Tense vowels

This where it ges interesting. The 6 vowels also have another form, the “tense” form, which is signalled in spelling by a systematic and regular system of lengthening. Here they are:

SpellingIPAas in …fallback
abale, wake, failai
ebeep, whee, peelee
iæɪlied, vile, mikeia
oʌʊbowl, whole, tolloa
uɪʊcute, lure, butteue
oofool, boom, tombui

The vowel (one of ‘a,’ ‘e,’ ‘i,’ ‘o,’ ‘u,’ ‘oo’) is followed by a single consonant letter and then another vowel, which is arbitrary.

But obviously in the above table, not all the words have the sequence vowel-consonant-vowel. We are going to say they are irregular, and respell them so that they do, like this: ‘bale,’ ‘wake,’ ‘fale,’ ‘bepe,’ ‘whe,’ ‘pele,’ ‘lide,’ ‘vile,’ ‘mike,’ ‘bole,’ ‘whole,’ ‘tole,’ ‘cute,’ ‘lure,’ ‘bute,’ ‘foole,’ ‘boome,’ ‘toome.’ The final ‘e’ is a “magic” ‘e’ that isn’t pronounced, but it still counts as the final vowel in the vowel-consonant-vowel sequence. (When we mention polysyllabic words, which we should probably do soon, other vowels than ‘e’ can take this rôle.)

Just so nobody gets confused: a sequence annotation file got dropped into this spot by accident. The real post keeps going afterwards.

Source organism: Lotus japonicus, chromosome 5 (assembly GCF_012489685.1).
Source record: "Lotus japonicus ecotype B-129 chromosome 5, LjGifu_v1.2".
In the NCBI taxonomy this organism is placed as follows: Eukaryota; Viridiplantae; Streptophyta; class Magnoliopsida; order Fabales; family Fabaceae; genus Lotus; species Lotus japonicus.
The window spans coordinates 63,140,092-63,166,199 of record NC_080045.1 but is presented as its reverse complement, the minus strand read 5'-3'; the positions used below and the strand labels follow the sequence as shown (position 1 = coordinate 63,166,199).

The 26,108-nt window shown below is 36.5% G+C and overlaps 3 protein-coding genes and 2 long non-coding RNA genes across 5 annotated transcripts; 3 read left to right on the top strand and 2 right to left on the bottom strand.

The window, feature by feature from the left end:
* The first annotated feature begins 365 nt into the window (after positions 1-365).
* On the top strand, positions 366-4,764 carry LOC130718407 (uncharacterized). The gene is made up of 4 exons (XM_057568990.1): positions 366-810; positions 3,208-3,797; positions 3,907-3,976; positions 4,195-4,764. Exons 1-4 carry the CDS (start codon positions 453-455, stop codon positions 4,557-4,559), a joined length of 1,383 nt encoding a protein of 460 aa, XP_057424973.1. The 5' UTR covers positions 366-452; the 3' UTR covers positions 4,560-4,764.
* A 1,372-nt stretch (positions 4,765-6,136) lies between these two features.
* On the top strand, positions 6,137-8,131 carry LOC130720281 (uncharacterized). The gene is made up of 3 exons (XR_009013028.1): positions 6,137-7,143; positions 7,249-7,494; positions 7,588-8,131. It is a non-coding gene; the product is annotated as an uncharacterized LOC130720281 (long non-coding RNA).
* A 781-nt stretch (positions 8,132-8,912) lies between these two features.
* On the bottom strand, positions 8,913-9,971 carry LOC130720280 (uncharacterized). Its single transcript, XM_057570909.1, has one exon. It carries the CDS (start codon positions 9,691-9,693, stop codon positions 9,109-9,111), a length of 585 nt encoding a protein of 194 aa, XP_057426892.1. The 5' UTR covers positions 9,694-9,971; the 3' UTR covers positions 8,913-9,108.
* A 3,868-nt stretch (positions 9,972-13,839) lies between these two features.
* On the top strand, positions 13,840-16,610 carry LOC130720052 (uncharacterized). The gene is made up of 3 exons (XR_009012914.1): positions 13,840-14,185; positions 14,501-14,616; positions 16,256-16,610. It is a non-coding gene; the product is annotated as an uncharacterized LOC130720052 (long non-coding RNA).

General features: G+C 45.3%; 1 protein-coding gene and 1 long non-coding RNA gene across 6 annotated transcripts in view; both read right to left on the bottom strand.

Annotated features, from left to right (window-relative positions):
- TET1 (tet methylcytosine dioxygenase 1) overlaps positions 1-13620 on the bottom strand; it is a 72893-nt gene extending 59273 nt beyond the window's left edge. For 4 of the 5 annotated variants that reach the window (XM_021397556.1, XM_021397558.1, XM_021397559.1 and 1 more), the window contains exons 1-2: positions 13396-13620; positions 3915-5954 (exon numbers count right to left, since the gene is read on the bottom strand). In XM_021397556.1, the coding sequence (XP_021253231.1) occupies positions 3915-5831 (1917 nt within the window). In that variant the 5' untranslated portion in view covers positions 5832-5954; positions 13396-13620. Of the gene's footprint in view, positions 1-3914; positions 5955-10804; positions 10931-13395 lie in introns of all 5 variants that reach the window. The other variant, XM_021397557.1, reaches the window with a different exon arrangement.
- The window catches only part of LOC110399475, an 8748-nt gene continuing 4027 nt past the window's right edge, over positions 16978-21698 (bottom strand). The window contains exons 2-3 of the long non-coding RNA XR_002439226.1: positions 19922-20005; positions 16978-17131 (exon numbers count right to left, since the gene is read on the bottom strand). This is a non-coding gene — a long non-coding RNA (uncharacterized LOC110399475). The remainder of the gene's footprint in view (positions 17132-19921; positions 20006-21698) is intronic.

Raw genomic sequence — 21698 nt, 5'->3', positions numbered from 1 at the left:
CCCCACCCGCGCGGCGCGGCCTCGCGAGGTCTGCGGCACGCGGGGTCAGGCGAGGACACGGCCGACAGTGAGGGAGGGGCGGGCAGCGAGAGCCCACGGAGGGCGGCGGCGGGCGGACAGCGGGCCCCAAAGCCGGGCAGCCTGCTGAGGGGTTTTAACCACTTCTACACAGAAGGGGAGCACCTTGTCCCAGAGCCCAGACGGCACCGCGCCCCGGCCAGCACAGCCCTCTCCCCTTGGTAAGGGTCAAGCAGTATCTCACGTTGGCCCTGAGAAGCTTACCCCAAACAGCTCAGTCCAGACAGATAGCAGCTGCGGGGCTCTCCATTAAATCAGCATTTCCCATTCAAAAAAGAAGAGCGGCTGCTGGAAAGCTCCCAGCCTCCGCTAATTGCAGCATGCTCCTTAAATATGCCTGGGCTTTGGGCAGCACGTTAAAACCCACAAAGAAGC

We also need to think about what to do if these sounds occur when they are not before a consonant and a vowel. This can happen in words like ‘baste,’ ‘wheeled,’ ‘heist,’ ‘toast,’ ‘lutes’ and ‘doomed.’ So we need an unambiguous way to spell each of these, as a fallback when the vowel letter isn’t in its natural position of vowel-consonant-vowel. Exhaustive research indicates that the sounds ‘eɪ’ ‘iː’ ‘æɪ’ ‘ʌʊ’ ‘ɪʊ’ ‘uː’ are often spelled by the pairs ‘ai,’ ‘ee,’ ‘ia,’ ‘oa,’ ‘ue’ and ‘ui’ (as in ‘plaice,’ ‘teeth,’ ‘briar,’ ‘goats,’ ‘cued’ and ‘sluice’), which gives us the spellings ‘baist,’ ‘wheeld,’ ‘hiast,’ ‘toast,’ ‘luets’ and ‘duimd.’ —How does it look? ⊢Not too alien. Great.

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